Put a Bib on It

I Didn’t Choose Work


I’ve read a lot of great blogs out there about working moms—including some right here—and as I am reflecting on one last week of being (mostly) at home with my girls, I’m thinking a lot about the empowering, positive messages shared by mothers who work outside of the home. How they’re better mothers because they work. How they’re setting an example for their young sons and daughters about all of the things a mother can do. How they’re using their whole brains, and not just the part that repeats something about washing your hands after you potty. How grateful they are to have the privilege to choose to work, as many mothers in previous generations did not.

But for me, this is what it really comes down to: if you can afford to choose, you choose.

If you can’t afford to choose, you don’t have a choice.

It’s about money. Paying the bills, buying the things, saving for retirement.

And how am I supposed to feel about myself, about my parenting, if that’s what it’s really about?

Admitting that I don’t want to go back to work feels like a most unpopular opinion. I should want to use my degrees. I should want to contribute in a more significant way financially to my family. I should want to have the money to buy Jamberry without feeling guilty. Flippant comments aside, I should want, as a feminist, to do more than mother. Wanting to stay at home feels indulgent, even though I know it’s incredibly hard work. Wanting to stay at home feels like I’m saying wanting something else isn’t okay, which is not at all how I feel. A friend of mine often sincerely quotes Amy Poehler when she says of others’ choices, “Good for her, not for me.”

And that’s the truth.

I’ll be working for a non-profit, doing good. I’ll be writing and editing and many of the things that I love to do. I’ll have a flexible schedule that allows me more time with my children than many working parents get during the week. These were choices I made about the kind of job I was willing to take, but the real choice, the big choice, about returning to the workforce in a more significant way—that one was made for me.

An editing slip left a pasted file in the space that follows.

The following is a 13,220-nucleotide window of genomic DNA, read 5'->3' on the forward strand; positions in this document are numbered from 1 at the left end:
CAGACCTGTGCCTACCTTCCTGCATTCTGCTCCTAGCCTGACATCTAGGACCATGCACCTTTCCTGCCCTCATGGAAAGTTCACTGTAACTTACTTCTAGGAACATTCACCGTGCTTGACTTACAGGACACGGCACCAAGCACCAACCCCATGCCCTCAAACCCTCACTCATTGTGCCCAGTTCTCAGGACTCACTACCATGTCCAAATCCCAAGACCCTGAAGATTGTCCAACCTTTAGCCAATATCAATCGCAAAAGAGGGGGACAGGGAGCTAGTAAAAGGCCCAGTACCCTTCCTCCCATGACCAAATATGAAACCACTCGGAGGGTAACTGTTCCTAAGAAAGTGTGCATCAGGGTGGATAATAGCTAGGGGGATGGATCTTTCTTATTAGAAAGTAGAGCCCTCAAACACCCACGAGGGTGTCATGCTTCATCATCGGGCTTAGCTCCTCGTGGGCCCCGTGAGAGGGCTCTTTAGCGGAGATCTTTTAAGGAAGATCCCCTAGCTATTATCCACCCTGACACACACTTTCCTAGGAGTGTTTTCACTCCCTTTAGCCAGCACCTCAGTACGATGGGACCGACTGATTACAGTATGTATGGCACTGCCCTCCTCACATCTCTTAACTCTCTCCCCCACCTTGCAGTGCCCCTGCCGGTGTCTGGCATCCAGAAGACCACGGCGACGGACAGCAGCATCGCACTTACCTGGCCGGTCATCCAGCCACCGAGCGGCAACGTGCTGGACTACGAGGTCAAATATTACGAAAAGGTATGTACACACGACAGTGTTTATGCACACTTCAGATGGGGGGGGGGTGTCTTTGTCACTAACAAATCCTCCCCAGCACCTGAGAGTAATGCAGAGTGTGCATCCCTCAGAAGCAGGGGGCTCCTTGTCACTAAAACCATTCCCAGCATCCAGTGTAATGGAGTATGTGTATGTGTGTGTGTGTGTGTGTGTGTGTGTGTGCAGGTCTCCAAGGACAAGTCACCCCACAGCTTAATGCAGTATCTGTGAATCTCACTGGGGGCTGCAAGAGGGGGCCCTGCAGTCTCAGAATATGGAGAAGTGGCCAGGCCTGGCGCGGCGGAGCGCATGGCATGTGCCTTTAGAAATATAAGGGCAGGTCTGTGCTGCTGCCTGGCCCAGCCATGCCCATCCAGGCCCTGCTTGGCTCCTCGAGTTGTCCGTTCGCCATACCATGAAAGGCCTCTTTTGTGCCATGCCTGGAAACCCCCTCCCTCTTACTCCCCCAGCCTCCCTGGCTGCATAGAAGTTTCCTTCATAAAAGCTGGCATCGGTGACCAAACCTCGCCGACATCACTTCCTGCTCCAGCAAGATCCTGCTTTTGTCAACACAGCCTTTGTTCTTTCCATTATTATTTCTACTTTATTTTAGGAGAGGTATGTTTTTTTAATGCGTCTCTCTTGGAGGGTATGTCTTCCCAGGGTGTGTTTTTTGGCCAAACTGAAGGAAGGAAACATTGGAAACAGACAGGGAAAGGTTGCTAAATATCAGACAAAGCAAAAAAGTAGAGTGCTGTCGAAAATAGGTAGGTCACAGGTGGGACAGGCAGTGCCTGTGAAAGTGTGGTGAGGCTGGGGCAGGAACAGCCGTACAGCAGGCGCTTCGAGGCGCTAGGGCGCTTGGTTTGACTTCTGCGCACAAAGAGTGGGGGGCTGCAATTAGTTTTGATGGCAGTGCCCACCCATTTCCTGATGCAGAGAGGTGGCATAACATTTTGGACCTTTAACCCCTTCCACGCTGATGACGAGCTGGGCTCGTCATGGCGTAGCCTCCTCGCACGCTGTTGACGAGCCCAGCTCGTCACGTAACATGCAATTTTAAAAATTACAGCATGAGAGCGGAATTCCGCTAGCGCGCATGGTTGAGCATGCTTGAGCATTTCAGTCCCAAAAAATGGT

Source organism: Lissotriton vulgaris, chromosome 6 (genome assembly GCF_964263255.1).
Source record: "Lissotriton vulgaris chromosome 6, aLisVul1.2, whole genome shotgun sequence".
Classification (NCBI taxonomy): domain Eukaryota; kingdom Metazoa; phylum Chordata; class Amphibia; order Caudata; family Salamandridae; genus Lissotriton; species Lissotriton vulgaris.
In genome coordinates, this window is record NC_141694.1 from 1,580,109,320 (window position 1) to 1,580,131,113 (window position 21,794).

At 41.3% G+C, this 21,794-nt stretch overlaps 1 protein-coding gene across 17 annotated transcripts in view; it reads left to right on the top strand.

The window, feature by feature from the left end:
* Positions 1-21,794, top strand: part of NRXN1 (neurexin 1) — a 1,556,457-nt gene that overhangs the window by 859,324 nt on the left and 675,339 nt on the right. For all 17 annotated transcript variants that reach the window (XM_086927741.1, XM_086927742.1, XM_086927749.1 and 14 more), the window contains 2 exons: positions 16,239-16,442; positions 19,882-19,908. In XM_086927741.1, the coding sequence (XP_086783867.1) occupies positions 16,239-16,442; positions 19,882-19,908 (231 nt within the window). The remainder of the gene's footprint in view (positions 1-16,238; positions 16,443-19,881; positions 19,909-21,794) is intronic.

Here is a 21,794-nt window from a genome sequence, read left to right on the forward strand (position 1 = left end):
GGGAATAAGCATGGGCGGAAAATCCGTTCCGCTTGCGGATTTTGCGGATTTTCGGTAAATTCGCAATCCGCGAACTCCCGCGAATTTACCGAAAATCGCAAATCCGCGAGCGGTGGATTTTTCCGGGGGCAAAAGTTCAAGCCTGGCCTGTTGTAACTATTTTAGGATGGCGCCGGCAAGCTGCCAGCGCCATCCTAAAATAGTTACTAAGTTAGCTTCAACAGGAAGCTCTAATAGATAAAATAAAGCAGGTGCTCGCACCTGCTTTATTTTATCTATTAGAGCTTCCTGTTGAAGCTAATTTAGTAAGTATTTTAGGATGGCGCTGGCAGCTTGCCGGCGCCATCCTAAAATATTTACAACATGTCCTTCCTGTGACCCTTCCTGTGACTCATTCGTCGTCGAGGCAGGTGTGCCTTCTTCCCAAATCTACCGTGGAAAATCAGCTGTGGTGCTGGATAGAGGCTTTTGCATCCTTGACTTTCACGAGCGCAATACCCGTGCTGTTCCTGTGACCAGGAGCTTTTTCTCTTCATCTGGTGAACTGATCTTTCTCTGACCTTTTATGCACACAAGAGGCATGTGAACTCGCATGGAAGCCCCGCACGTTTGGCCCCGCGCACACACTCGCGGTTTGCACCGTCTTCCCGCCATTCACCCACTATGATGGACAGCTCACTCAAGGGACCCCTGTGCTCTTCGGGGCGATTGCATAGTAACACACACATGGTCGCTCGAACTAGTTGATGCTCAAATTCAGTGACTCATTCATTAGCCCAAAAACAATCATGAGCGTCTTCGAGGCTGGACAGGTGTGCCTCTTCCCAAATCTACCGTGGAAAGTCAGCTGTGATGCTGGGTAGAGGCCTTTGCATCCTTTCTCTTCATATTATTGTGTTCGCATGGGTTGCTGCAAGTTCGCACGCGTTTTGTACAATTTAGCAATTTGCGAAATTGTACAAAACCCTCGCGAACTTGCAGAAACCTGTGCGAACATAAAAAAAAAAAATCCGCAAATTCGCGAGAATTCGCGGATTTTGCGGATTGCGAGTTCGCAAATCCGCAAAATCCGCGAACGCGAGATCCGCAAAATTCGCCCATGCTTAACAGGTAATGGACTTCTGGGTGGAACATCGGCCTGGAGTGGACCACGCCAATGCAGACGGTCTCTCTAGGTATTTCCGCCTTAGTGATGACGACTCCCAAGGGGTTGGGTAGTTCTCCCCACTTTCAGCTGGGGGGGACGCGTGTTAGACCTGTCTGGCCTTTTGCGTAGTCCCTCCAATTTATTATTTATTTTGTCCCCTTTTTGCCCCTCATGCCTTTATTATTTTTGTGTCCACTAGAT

Author: Jillian Kuhlmann

Mama. Nerd. Writer.

9 thoughts on “I Didn’t Choose Work

  1. Truth! Those darn bills making our decisions for us. The choice to stay home can even be decided based on finances(the money spent on childcare vs your income). It was a big factor in my decision. Good luck on your new job! It sounds like a great one!

  2. I think your point is a great one and a perspective that often doesn’t get heard because the people who have work chosen for them don’t necessarily have the time and flexibility (heck the luxury) to do thing like write a blog. I definitely choose to work. My husband has a great career and we have a pretty simple life. I work because, like you, I work for a nonprofit and have a flexible job that lets me go on field trips and take afternoons off in the summer with my daughter. I also get to make the world a better place with my work. It makes a big difference when you have to leave your kiddo at day care or camp.

    Best of luck to you with your job. I hope it works for you and your family. My work mom friends are some of the best I have. I hope you find yourself a similar support system.

    • Thank you so much for sharing your experiences and for your kindness! I definitely feel like working for a non-profit makes a huge difference, in terms of feeling good about what I do when I am not with them.

  3. Also I love the picture. Is that you?

  4. We’ve already figured out that I won’t be able to stop working. I admit that I’d like to take at least a couple years off. That said, I give us all insurance and other benefits. If I were to stop working we would have to go onto a health plan with $5000 deductibles per person AND it would cost us at least twice as much as we pay now. Even paying for daycare, I will still have half of my checks each month left over to go towards keeping a roof over my child’s head, keeping it warm this winter, and other such important things. It was a choice that was very much taken out of my hands. :-/ I’m not looking forward to only having six weeks with my baby when it’s born.

  5. Pingback: Better Together | Put a Bib on It

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